The first is the full-brother hypothesis, according to which the brothers and sisters of Jesus were children of both Joseph and Mary. This was advocated strongly by the heretic Helvidius in Rome in 380, and is widely accepted in the Protestant Church. The only serious objection to it is the committal of Mary to the care of John by Christ upon the cross. But John was at any rate an own cousin of Jesus, and the objection loses its weight when we realize the spiritual sympathy which existed between Jesus and John, and the lack of belief exhibited by his own brothers. The second is the half-brother hypothesis which regards the brethren and sisters of Jesus as children of Joseph by a former wife. This has the oldest tradition in its favor (though the tradition for none of the theories is old or universal enough to be of great weight), the apocryphal Gospel of James, chap. ix., recording that Joseph was a widower and had children before marrying Mary. It is still the established theory in the Greek Church. The greatest objection to it is that if it be true, Christ as a younger son of Joseph, could not have been regarded as the heir to the throne of David. That the objection is absolutely fatal cannot be asserted for it is nowhere clearly stated that he was the heir-apparent to the throne; it is said only that he was of the line of David. Both of these theories agree in distinguishing James, the brother of the Lord, from James, the son of Alphæus, the apostle, and thus assume at least three Jameses in the New Testament. Over against both of them is to be mentioned a third, which assumes only two Jameses, regarding the brethren of the Lord as his cousins, and identifying them with the sons of Alphæus. This theory originated with Jerome in 383 a.d. with the confessedly dogmatic object of preserving the virginity both of Mary and of Joseph in opposition to Helvidius. Since his time it has been the established theory in the Latin Church, and is advocated also by many Protestant scholars. The original and common form of the theory makes Jesus and James maternal cousins: finding only three women in John xix. 25, and regarding Mary, the wife of Clopas, as the sister of the Virgin Mary. But this is in itself improbable and rests upon poor exegesis. It is far better to assume that four women are mentioned in this passage. A second form of the cousin theory, which regards Jesus and James as paternal cousins—making Alphæus (Clopas) the brother of Joseph—originated with Lange. It is very ingenious, and urges in its support the authority of Hegesippus, who, according to Eusebius (H. E. III. 11), says that Clopas was the brother of Joseph and the father of Simeon, which would make the latter the brother of James, and thus just as truly the brother of the Lord as he. But Hegesippus plainly thinks of James and of Simeon as standing in different relations to Christ,—the former his brother, the latter his cousin,—and therefore his testimony is against, rather than for Langes hypothesis. The statement of Hegesippus, indeed, expresses the cousinship of Christ with James the Little, the son of Clopas (if Alphæus and Clopas be identified), but does not identify this cousin with James the brother of the Lord. Eusebius also is claimed by Lange as a witness to his theory, but his exegesis of the passage to which he appeals is poor (see below, Bk. IV. chap. 22 note 4). Against both forms of the cousin theory may be urged the natural meaning of the word ἀδελφός, and also the statement of John vii. 5, “Neither did his brethren believe in him,” which makes it impossible to suppose that his brothers were apostles. From this fatal objection both of the brother hypotheses are free, and either of them is possible, but the former rests upon a more natural interpretation of the various passages involved, and would perhaps have been universally accepted had it not been for the dogmatic interest felt by the early Church in preserving the virginity of Mary. Renans complicated theory (see his Les Evangiles, p. 537 sqq.) does not help matters at all, and need not be discussed here. There is much to be said, however, in favor of the separation of Alphæus and Clopas, upon which he insists and which involves the existence of four Jameses instead of only three.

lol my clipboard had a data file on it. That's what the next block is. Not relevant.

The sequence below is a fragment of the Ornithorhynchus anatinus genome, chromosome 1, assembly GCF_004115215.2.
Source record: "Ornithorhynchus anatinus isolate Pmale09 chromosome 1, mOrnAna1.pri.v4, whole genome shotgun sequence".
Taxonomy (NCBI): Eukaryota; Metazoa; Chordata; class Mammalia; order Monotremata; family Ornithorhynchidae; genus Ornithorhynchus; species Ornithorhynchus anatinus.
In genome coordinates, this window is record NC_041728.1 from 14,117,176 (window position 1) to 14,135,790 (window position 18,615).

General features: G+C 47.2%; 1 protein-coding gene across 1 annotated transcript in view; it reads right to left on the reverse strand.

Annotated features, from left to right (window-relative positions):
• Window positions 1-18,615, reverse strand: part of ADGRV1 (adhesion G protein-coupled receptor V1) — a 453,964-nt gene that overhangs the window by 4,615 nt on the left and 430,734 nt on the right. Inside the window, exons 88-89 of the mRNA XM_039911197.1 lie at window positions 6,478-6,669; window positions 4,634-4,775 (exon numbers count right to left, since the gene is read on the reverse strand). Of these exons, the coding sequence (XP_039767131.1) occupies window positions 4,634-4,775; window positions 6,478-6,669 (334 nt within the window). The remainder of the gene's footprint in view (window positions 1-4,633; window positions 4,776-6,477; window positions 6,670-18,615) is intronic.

For a fuller discussion of this whole subject, see Andrews (Life of our Lord, pp. 104–116), Schaff (Church Hist. I. 272–275), and Weiss (Einleitung in das N. T. p. 388 sqq.), all of whom defend the natural brother hypothesis; Lightfoot (Excursus upon “The Brethren of the Lord” in his Commentary on Galatians, 2d ed. p. 247–282), who is the strongest advocate of the half-brother theory; Mill (The Accounts of our Lords Brethren in the N. T. vindicated, Cambridge, 1843), who maintains the maternal cousin theory; and Lange (in Herzog), who presents the paternal cousin hypothesis. Compare finally Holtzmanns article in the Zeitschrift für Wiss. Theologie, 1880, p. 198 sqq.99:213
1 Cor. xv. 7.